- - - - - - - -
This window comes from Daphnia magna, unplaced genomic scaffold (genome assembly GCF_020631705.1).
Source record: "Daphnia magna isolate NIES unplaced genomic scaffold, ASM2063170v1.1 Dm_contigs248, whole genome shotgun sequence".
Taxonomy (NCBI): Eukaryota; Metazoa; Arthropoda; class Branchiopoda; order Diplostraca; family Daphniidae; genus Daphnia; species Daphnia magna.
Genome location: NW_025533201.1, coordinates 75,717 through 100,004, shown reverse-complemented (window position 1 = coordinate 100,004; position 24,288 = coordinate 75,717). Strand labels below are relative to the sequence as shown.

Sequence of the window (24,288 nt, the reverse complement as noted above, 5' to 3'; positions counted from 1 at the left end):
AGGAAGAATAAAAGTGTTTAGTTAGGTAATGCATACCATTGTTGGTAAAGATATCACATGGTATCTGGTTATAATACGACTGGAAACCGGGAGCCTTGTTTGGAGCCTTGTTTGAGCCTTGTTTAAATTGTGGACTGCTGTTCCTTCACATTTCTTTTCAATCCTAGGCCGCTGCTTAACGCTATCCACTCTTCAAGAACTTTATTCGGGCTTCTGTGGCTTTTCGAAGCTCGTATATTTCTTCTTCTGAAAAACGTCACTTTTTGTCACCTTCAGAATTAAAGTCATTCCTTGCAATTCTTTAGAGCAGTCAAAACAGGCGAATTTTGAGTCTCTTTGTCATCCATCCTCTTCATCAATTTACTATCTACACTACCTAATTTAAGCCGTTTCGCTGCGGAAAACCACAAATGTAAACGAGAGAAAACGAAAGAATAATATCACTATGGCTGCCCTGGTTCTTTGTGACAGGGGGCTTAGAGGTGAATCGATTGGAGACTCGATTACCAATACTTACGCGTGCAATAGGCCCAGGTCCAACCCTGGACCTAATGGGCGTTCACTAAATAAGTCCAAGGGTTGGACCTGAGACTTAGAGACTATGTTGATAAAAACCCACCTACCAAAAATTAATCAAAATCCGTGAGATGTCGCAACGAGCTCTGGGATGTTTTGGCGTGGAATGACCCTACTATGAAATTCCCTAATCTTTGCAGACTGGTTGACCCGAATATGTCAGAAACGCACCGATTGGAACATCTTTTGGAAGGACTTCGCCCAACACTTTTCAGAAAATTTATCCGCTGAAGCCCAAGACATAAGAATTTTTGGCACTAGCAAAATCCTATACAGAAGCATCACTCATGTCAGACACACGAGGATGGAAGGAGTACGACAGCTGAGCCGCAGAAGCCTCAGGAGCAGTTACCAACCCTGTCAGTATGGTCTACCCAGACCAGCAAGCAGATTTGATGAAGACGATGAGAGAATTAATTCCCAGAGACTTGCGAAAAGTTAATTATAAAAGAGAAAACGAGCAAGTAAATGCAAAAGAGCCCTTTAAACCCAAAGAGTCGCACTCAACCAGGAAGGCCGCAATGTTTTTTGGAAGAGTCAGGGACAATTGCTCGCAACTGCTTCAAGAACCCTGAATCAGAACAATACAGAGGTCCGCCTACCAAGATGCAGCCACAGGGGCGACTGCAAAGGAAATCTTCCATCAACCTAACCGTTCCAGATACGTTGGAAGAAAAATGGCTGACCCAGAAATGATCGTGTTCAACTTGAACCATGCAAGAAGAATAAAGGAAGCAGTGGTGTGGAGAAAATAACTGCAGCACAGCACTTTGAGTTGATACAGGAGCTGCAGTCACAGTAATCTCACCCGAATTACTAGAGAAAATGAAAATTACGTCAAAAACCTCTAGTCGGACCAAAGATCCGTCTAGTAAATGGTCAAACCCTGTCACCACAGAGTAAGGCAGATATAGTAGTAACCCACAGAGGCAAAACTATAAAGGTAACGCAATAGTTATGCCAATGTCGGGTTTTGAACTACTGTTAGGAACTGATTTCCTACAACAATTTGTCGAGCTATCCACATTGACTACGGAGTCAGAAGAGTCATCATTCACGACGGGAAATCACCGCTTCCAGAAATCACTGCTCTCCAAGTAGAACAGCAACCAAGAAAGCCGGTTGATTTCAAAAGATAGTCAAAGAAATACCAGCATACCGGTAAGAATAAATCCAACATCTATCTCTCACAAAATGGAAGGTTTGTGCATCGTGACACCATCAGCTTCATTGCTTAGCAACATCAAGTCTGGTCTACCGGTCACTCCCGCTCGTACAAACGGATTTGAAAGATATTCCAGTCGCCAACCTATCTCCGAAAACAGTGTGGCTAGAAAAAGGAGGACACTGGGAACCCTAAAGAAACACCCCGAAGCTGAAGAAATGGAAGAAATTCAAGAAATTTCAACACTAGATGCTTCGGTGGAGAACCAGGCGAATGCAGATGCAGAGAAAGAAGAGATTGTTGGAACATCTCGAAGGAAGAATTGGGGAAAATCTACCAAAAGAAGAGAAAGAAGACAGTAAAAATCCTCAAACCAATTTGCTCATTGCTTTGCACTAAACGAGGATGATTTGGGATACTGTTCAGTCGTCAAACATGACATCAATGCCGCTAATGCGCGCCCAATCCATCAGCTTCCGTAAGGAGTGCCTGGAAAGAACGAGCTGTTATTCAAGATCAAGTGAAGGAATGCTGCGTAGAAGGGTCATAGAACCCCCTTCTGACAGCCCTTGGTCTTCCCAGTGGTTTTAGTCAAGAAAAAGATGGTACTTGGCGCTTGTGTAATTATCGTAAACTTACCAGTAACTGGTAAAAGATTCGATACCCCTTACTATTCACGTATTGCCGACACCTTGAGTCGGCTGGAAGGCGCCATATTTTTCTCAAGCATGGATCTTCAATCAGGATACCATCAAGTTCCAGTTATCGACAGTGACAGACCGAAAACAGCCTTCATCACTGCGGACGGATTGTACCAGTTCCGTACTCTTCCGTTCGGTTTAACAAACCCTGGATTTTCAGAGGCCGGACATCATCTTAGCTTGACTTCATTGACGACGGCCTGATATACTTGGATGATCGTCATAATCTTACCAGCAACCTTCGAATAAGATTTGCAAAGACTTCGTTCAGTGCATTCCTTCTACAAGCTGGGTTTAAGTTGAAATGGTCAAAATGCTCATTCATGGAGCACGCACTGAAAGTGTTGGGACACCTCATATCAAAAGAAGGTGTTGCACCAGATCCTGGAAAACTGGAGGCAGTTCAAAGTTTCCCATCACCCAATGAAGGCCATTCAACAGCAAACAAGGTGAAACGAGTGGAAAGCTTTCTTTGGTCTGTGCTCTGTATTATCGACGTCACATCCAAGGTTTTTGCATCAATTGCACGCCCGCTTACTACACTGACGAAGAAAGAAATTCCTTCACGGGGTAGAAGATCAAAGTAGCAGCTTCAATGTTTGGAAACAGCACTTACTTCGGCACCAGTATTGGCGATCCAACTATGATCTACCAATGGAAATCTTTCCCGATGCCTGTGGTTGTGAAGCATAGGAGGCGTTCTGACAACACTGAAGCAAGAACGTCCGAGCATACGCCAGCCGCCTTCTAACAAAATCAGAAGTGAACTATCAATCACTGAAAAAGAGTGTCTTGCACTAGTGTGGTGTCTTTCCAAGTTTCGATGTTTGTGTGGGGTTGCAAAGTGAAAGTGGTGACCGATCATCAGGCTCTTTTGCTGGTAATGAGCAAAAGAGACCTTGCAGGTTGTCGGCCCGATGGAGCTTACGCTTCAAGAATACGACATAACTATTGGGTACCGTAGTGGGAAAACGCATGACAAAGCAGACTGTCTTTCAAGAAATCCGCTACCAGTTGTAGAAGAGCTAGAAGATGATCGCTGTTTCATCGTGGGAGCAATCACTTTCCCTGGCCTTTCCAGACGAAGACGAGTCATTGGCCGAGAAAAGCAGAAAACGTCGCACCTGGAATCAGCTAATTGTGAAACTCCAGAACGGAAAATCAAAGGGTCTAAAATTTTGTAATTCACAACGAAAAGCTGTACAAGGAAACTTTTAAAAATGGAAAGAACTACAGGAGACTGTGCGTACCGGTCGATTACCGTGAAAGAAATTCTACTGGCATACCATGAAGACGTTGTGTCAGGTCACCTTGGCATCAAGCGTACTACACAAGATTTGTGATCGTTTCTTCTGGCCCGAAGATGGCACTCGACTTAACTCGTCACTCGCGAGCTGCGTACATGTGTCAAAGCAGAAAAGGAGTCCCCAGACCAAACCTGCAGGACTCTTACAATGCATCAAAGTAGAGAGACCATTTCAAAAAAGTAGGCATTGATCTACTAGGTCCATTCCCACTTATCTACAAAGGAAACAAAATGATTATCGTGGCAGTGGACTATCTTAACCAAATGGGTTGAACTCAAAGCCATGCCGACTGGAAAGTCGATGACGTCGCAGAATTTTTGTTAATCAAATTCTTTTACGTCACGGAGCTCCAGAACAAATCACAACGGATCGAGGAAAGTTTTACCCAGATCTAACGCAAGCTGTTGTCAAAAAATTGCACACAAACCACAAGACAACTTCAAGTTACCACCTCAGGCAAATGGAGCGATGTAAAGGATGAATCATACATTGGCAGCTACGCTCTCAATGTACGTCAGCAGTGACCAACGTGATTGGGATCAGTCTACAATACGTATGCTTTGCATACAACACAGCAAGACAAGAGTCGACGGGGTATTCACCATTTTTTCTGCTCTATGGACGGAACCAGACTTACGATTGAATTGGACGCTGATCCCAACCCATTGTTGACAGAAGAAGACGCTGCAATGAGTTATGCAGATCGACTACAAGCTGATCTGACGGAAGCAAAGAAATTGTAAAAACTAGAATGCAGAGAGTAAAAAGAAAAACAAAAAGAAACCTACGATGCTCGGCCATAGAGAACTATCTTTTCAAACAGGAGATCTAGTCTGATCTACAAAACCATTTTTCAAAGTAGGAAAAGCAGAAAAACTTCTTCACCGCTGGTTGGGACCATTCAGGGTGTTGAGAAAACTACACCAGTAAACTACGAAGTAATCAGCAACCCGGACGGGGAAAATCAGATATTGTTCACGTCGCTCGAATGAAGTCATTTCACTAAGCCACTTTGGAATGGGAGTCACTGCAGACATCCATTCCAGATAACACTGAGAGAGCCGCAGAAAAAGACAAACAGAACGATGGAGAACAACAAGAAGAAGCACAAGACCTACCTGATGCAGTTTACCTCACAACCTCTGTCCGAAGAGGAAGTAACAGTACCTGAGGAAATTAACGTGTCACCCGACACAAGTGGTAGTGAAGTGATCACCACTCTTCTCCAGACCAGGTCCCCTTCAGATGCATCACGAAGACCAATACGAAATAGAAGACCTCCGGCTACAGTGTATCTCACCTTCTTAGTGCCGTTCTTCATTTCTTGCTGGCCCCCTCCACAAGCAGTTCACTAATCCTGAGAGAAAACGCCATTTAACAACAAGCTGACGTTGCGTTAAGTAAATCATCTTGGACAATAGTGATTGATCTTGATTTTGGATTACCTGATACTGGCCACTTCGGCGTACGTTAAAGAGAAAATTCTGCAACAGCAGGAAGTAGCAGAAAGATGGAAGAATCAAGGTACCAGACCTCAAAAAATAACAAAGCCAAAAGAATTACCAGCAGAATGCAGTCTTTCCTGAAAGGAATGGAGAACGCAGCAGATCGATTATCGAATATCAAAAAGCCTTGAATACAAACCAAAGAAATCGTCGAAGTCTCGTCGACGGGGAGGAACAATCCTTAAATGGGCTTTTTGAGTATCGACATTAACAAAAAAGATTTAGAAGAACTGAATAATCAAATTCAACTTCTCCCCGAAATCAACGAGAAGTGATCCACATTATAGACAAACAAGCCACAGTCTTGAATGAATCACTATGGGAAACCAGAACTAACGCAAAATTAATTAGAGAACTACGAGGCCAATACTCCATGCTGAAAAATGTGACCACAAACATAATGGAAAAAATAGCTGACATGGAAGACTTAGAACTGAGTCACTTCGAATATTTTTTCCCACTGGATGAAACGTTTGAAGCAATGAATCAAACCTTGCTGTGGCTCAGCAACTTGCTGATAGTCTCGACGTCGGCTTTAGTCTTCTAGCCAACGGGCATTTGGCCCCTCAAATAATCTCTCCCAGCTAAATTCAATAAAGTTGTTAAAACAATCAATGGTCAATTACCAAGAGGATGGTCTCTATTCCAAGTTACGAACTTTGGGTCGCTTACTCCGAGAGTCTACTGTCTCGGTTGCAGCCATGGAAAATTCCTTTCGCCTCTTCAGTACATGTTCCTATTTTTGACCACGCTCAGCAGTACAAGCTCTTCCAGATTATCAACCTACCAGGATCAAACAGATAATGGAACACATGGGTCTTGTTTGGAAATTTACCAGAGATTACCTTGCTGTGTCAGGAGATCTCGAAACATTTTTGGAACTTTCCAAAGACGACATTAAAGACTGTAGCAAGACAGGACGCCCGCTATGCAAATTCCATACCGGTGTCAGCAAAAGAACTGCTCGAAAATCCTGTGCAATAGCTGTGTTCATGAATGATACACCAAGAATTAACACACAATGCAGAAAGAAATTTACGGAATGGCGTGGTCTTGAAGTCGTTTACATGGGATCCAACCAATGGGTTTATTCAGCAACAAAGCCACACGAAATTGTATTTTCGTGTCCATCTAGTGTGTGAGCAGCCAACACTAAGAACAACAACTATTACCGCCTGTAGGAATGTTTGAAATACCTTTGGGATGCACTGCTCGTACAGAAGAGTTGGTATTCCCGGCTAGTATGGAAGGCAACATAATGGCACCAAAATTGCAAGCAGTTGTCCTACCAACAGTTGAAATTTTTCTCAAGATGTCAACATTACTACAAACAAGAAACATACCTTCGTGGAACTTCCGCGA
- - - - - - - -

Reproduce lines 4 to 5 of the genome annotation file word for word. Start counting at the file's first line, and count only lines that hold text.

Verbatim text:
Genome location: NW_025533201.1, coordinates 75,717 through 100,004, shown reverse-complemented (window position 1 = coordinate 100,004; position 24,288 = coordinate 75,717). Strand labels below are relative to the sequence as shown.

Sequence of the window (24,288 nt, the reverse complement as noted above, 5' to 3'; positions counted from 1 at the left end):